President Trump’s U.S.-first biofuel policy could be bullish for Canadian canola demand, according to the president of Chicago-based Ag Resource Company.
As Dan Basse explains in this market-themed Canola School episode, the United States imported about two million tonnes of B100 biodiesel from Argentina last year, offering a dollar/gallon tax credit for it.
“A lot of those imports probably won’t get the tax issue this year as reconciliation bills come forward. That would mean we’re going to a producer tax credit in the U.S. That would really bump U.S. soybean oil demand up by six to eight hundred million pounds, and in tow, could bring Canadian canola oil into the United States for domestic use,” he says. “That would be a big change.”
“We don’t expect it until maybe mid-summer, but it’s something every Canadian canola producer needs to be watching closely.”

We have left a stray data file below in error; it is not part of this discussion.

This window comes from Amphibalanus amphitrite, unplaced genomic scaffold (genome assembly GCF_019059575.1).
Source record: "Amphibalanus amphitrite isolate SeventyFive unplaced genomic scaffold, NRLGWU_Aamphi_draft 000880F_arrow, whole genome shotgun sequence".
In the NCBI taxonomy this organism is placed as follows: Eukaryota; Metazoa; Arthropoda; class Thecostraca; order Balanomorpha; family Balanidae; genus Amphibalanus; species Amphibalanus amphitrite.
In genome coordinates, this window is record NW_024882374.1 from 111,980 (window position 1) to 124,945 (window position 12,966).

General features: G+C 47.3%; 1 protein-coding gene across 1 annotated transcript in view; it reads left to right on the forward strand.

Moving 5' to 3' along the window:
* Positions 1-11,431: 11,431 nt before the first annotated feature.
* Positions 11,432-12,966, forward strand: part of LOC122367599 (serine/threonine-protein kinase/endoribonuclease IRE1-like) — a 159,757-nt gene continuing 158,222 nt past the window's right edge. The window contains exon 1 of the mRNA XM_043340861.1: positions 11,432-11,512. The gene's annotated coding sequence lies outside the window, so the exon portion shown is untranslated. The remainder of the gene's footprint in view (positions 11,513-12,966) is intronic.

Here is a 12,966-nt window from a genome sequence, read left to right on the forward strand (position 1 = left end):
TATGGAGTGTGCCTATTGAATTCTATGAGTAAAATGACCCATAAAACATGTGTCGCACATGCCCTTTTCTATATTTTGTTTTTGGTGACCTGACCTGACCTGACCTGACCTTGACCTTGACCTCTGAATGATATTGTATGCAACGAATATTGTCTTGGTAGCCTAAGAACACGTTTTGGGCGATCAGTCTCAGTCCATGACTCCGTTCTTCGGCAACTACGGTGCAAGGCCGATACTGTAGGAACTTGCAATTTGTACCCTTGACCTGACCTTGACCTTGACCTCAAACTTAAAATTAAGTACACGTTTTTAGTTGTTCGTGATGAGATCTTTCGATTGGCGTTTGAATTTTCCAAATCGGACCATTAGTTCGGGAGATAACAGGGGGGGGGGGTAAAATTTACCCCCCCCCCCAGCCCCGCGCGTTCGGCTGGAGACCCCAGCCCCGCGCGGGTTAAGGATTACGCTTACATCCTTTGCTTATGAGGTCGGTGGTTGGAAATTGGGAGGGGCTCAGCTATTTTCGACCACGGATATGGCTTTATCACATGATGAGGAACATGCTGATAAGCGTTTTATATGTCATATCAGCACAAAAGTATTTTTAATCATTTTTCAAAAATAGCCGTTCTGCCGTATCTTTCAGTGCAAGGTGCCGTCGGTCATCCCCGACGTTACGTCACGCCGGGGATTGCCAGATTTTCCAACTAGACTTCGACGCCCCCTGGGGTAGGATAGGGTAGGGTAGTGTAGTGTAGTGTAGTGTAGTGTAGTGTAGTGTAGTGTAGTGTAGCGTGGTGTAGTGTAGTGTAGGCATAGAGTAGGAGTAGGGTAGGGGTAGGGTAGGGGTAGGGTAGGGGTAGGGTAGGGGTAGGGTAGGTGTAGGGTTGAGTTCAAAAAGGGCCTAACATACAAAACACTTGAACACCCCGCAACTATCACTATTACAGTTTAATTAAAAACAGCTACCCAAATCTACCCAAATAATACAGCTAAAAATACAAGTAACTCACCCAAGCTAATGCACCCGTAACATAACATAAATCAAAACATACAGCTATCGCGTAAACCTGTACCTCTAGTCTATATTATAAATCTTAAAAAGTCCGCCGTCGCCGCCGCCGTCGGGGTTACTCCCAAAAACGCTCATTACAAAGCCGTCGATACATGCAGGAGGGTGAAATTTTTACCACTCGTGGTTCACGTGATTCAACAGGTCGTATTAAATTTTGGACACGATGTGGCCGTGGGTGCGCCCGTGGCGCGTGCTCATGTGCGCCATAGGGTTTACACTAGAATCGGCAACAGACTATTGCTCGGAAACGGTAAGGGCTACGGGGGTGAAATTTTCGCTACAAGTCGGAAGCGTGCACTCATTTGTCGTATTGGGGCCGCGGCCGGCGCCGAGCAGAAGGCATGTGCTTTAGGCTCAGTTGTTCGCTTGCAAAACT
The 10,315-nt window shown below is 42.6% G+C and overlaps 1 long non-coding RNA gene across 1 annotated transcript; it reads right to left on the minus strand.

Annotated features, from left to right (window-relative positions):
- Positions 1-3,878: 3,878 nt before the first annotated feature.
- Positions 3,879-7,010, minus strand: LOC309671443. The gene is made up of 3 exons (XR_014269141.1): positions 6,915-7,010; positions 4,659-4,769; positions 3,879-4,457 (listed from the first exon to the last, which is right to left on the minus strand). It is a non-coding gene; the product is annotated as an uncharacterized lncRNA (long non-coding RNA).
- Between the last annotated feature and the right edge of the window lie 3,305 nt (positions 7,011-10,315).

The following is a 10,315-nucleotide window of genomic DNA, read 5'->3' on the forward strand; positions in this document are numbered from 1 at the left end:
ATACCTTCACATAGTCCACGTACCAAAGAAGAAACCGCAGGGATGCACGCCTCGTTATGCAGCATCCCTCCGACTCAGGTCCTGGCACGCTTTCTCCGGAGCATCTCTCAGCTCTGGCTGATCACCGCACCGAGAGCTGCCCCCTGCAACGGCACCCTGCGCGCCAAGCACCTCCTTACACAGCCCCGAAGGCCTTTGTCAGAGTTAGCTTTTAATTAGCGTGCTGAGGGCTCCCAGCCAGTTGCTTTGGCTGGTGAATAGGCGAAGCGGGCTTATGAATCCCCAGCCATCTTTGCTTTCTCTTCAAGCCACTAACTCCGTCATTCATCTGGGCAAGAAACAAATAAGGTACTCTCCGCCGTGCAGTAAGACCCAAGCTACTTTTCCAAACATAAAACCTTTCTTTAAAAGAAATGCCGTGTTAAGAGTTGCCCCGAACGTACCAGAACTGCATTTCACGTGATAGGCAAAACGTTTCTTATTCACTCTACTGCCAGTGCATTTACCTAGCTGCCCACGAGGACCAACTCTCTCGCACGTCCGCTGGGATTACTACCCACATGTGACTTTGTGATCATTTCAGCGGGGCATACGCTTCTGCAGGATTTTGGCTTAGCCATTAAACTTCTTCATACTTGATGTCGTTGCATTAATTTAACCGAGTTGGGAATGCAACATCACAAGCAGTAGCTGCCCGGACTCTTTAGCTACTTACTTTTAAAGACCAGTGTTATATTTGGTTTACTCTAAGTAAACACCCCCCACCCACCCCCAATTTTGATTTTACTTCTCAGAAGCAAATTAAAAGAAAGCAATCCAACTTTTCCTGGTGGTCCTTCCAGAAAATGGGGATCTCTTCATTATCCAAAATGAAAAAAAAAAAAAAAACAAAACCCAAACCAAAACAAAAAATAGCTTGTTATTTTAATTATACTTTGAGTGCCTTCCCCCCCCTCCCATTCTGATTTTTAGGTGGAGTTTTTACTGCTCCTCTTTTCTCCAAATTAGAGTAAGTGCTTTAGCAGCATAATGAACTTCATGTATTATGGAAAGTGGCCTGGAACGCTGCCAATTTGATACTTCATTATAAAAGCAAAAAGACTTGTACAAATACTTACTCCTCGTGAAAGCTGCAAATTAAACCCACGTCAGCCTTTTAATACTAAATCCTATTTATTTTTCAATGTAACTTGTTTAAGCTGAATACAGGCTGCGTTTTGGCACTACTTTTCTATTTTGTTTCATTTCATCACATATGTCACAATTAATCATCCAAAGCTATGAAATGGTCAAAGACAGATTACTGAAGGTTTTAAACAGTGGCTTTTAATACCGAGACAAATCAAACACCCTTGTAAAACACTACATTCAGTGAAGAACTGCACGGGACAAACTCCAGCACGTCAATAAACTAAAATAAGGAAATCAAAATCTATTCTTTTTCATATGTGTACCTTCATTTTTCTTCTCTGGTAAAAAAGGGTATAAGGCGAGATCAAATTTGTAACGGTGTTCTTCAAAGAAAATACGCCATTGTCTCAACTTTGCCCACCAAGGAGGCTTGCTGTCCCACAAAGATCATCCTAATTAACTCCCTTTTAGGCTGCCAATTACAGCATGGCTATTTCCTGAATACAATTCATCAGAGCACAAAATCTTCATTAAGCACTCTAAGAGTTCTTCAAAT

Another six to eight hundred million pounds would make a significant dent in the USDA’s projected soybean oil ending stocks estimate of roughly 1.7 billion pounds.
“We have to supplant it with some veg oils from somewhere else. Canada’s right across the border, so I can’t think of a better vegetable oil to bring in,” says Basse.
Relative to soybean and palm, the bullish story continues for canola.
“This year looks like everything is going right for canola,” he says. “But don’t get too excited because we have the abundance or oversupply of every other veg oil in the world.”
Basse joined Kelvin at the Canola Council Convention in Winnipeg last week to discuss the impact of changes to U.S. biofuel policy and why he thinks the spread between canola and other vegetable oils could reach record highs: